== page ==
Make your own free website on Tripod.com

 Agreeing with Feynman's Rules.

Contents

Clocks going Backward?

Don't Worry!

Where does the INwave come from?

 

Introduction

Richard Feynman was a mathematical physicist at Cal-Tech in Pasadena, California who wrote several books on the interactions of charged particles. He invented a clever way of simply drawing all the different possible ways that photons and particles, especially electrons, can interact. He made rules to interpret "Feynman diagrams"  See Figure 1. The diagrams were purely theoretical since at the time Feynman had no physical model of the electron. But they agreed with lab measurements and calculations of the interactions. So we knew that they were correct even though we didn't know "why".  Now the wave structure of the electron, a physical model, shows us what actually happens to the electrons. It agrees with Feynman's rules.

Feynman diagrams FEYN1.gif HERE

FIGURE 1. Feynman Diagrams.  (UNDER CONSTRUCTION)   The upward coordinate is time. Left and right is the position of an electron or positron. The wiggly lines are photon (energy) transfers between the particles.  The upper diagram shows two electrons colliding and recoiling from each other. The center diagram is a collision between an electron and a positron. The bottom diagram shows a photon of large energy being converted into a 'pair'  that is, into one electron and one positron.


Clocks going Backward?

On of Feynman's more picturesque rules was his assertion that, " An electron is a positron moving backward in time ". What did this really mean?  On his diagram it meant that if you made an electron go back in time by drawing it  downward on his diagram, then it would have the same status and reactions as a positron moving upward on the diagram. Did this mean that electrons could really go back in time?  The question was unanswered but many students puzzled over it!

Don't Worry!

Using the wave structure of an electron, it can be seen that you need never worry about time travel.  We can see this by reversing the time variable in the equations of the positron and seeing what happens.

To change the time in the equations you need to understand the equations. So, more has to be said about the  equations of the wave structure of the electron and positron. I will make it as simple as possible. Both consist of an inward wave and an outward wave. The waves are written:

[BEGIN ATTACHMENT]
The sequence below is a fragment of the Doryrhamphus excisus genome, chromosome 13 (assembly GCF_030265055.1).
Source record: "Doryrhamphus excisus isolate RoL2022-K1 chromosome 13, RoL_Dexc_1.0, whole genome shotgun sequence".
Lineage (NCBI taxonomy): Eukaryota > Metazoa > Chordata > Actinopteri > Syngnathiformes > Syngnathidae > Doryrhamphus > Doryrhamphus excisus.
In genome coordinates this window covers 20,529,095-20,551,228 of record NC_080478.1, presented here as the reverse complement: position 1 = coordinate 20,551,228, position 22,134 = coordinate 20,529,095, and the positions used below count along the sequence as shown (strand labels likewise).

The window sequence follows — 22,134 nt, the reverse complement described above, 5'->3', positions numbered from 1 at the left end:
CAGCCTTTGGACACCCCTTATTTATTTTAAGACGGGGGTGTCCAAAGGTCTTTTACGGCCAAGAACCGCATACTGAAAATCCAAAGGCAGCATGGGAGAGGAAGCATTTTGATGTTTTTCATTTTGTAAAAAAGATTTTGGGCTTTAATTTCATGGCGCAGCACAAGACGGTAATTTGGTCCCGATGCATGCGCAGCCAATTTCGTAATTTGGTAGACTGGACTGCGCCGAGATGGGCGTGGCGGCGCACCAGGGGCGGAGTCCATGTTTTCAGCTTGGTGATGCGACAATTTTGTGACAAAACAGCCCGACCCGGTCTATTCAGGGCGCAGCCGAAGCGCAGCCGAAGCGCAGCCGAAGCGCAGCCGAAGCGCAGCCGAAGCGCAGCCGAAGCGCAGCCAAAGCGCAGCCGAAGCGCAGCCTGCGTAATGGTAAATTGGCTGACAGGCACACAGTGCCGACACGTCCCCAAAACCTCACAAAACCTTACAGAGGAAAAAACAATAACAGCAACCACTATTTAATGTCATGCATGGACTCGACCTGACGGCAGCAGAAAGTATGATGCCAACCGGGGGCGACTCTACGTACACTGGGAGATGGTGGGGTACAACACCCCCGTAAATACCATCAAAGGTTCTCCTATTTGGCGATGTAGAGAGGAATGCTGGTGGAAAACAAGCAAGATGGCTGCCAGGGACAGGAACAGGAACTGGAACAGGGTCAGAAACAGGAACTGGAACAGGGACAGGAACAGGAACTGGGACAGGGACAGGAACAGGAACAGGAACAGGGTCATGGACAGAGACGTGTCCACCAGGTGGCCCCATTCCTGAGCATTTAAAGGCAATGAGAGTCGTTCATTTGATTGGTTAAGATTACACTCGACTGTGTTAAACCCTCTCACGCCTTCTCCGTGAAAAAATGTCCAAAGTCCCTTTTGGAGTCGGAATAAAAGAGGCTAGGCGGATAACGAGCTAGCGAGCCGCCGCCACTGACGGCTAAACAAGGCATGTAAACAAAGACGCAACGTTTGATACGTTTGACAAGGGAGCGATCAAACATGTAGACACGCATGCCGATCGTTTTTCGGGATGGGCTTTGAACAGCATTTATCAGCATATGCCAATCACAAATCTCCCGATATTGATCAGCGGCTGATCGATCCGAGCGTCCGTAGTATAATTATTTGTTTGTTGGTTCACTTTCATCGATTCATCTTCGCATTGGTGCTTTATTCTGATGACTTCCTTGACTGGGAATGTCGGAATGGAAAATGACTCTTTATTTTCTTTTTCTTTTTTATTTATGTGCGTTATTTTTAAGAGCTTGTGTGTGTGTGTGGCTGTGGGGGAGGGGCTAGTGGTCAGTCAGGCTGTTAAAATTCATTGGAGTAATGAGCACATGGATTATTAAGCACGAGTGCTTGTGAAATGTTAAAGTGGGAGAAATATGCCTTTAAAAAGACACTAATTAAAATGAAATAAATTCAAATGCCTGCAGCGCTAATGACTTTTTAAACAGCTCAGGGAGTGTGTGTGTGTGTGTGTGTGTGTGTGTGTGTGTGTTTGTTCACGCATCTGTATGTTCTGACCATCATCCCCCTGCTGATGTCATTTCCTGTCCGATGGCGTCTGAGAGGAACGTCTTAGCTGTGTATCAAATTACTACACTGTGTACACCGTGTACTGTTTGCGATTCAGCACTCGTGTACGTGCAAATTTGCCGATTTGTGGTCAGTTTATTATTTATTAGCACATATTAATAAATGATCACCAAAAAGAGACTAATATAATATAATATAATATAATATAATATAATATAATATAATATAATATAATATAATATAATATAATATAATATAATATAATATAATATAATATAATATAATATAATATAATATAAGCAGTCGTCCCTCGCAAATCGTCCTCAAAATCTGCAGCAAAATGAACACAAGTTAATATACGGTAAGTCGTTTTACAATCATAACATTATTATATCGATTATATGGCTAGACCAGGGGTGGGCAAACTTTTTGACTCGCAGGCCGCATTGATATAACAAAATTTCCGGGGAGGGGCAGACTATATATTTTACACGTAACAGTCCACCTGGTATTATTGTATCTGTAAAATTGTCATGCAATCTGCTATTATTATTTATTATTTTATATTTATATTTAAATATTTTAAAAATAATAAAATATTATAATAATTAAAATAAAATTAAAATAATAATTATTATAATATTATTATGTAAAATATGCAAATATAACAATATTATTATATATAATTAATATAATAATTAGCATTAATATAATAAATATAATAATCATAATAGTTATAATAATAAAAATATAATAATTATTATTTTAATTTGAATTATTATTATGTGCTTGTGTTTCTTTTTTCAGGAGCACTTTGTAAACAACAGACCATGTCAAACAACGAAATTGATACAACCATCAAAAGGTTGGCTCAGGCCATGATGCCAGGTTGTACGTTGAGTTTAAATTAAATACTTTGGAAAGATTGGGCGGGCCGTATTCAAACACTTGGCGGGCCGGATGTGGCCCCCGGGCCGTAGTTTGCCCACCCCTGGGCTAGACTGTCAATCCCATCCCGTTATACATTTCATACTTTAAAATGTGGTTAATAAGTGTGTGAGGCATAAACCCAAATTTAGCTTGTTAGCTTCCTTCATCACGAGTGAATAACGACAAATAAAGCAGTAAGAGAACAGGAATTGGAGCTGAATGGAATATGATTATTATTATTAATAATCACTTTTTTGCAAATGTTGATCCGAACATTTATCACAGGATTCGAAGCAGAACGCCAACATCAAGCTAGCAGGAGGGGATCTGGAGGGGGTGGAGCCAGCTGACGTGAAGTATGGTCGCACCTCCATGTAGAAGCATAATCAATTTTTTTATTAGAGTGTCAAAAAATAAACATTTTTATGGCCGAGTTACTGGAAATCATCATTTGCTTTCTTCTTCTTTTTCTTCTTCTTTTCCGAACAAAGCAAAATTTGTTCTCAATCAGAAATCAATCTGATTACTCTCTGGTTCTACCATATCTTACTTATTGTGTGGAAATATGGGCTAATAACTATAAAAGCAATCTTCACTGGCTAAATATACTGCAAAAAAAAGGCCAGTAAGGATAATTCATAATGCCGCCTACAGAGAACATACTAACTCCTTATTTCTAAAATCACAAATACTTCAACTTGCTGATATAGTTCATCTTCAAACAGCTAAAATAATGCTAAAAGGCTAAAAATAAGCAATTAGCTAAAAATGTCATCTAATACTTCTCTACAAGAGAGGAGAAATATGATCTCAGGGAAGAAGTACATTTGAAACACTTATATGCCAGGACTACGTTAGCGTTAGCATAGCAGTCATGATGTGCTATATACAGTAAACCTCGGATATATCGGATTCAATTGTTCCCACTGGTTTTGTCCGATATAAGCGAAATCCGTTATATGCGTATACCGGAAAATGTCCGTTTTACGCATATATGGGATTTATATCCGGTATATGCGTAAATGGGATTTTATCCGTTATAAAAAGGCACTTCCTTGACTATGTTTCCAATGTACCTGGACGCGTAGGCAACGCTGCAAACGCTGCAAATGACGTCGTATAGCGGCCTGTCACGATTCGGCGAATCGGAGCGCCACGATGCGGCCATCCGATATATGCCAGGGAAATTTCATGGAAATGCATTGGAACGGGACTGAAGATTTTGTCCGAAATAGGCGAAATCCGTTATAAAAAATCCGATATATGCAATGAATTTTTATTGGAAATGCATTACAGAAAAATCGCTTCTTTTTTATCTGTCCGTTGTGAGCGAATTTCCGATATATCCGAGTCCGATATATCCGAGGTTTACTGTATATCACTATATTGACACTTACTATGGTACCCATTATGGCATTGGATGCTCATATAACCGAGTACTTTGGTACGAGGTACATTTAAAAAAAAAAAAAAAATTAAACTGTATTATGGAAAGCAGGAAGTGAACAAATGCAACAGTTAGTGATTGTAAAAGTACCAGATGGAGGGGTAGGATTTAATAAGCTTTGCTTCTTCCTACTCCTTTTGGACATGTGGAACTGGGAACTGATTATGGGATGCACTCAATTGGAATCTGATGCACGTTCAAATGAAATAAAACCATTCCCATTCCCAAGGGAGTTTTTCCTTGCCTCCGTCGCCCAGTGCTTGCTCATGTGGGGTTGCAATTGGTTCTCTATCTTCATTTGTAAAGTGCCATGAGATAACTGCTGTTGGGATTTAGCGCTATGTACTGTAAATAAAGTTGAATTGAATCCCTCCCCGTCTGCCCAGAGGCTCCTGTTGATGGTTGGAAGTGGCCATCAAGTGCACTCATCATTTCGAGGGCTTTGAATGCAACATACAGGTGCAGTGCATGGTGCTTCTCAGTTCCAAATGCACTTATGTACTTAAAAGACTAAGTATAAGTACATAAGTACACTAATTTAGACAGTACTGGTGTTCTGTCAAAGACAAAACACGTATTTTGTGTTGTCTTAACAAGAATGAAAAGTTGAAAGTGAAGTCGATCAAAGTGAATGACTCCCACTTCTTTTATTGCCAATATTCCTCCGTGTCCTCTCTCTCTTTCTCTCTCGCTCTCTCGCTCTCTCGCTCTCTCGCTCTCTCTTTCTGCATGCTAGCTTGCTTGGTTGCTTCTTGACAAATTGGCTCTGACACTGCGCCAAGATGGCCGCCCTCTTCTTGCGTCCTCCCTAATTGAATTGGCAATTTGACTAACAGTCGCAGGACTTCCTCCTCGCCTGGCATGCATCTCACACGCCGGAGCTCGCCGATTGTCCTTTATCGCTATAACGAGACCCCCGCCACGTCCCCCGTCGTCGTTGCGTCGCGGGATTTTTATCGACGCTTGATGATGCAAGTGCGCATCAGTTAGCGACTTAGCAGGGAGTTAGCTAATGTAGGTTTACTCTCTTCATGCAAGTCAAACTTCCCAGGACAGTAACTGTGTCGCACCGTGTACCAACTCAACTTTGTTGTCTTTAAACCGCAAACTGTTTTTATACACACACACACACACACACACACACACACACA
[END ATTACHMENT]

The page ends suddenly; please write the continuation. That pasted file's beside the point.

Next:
Electron   =     Outward wave    +     Inward wave   [with  + rotation at center]

                                         =     Amplitude{expo(iwt  -  kr)   +  expo(-iwt  +  kr)}

                          Positron   =     Outward wave    +     Inward wave  [with  - rotation at center]

                                         =     Amplitude{expo(iwt  -  kr)   +  expo(-iwt  +  kr)}

The symbols mean:  t=time, r=radius, w = frequency, k= wavelength constant, expo = exponential function

These equations are plotted in Figure 2 and you can also see them, in motion, on the page Seeing the Electron. To aid clarity, I have left out the radial factor which makes the waves smaller as they go away from the center.

    

Feynman diagrams FEYN2.gif HERE

FIGURE  2. Electron Waves.  (UNDER CONSTRUCTION)  An inward wave (top), an outward wave (middle)      and the sum of the two  waves (bottom)

Notice what happens if you put a minus (-) sign in front of the time in the equations of an electron. This is equivalent, mathematically speaking, to making the electron move 'backward' in time (Feynman was a mathematician). But notice what it does physically (Some algebra is needed here. If you don't know it, ask a friend). You have merely changed the electron equation into the positron equation.  Nothing has happened to the laboratory clock!

You can also see this, without algebra, in Figure 2 by picturing the change in each wave as the time reverses. The INwave of the electron changes to an OUTwave,  the OUTwave changes to an INwave, and the rotation direction at the center changes from clockwise to counter-clockwise.  Voila! You have made the electron into a positron, just as Feynman said.  Time did not run backwards!  (That's a relief.)

There is another way to see this. Go to the page on the Spin of the Electron. There the changes of time can be done using a Dirac matrix (for time reversal) operating on the waves (a Dirac spinor) of either the positron or electron. This is neat but fancy mathematics invented by Paul Dirac. The result is the same: The electron becomes a positron and vice versa.

Where does the INwave come from?

 

 

FIGURE 3. Rodin's Thinker.

If you like to think about science ( You do or you wouldn't be reading this.) you will have asked yourself, "Where does the INwave come from and how does it know where it is going?"  You are puzzled like Rodin's Thinker in Figure 3.

The answer to this question is one of the most beautiful characteristics of the universe!  The property of communication between particles by means of their waves leads to a symmetry among all the particles of the universe.  It turns out that there is ...